My strategy of starting with the easy cases and building out to more complex cases was used successfully by other solvers. My analysis of the easy cases was correct, but there was a mistake in the way I built out. My diagram probably didn’t help; the one drawn by the winner didn’t distinguish between the larger and smaller piles, and I think that’s where my error crept in.
For example, when I considered (9, 5), I thought it was a losing position because I didn’t see that taking six coins from the larger pile produced (5, 3), since the larger pile became the smaller pile in that move. So the “simplification” I introduced, of specifying one pile as larger, while not wrong, made it easier for me to make a mistake. It helped to break my mental model by suggesting an identity for the piles (“larger” or “smaller”) that isn’t persistent, but depends on the progress of the game. Will try not to do that again!
This spread sheet is my own attempt to show how the collateral flow to or from a clearing house works. I created it about five years ago when I was working at a bank, and needed to explain the relationships between different quantities, and how they are calculated.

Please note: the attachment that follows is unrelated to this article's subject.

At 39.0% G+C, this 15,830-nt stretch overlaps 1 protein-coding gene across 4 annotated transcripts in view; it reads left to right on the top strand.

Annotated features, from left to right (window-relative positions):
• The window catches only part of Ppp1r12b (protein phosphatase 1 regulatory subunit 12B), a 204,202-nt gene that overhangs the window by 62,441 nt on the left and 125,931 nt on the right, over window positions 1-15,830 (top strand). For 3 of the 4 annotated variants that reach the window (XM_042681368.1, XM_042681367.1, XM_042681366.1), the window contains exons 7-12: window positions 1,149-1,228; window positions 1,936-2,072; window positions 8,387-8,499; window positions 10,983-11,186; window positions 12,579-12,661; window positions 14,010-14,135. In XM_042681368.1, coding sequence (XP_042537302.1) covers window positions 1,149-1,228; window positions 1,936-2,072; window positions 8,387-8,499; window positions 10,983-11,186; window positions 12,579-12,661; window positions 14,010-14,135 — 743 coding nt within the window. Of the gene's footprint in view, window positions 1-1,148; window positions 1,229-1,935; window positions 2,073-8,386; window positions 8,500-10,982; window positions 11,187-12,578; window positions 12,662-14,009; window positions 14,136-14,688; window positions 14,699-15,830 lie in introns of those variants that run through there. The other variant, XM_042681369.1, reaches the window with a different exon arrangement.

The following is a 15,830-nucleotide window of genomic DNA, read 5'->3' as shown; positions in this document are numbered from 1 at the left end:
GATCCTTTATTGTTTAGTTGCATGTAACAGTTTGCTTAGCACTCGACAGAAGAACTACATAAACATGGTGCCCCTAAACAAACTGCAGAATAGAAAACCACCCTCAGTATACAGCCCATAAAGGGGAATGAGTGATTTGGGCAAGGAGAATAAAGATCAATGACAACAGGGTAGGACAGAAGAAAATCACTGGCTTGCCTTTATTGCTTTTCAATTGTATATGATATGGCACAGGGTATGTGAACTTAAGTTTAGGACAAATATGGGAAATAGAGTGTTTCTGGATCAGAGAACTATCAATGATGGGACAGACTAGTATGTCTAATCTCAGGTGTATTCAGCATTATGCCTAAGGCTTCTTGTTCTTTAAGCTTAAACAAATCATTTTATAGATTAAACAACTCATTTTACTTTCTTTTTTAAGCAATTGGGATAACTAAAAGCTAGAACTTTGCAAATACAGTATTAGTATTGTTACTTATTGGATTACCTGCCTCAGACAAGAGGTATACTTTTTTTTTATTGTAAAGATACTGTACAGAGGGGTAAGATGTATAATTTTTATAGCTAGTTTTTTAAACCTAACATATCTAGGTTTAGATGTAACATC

If you have a rough idea of how futures work, and want to see a detailed example, this post might help. If you don’t know what futures are, this won’t help, but Wikipedia’s intro might.
At the end of November last year, my girlfriend and I decided to try a diet box company. We chose wsmaq after trying one-day samples from them and one other company; the food from wsmaq was noticeably better.
Initially I thought this week’s Classic puzzle might be too tough to solve without some serious insights, but the more I thought about it, the more it seemed like I might be able to break it down to manageable pieces.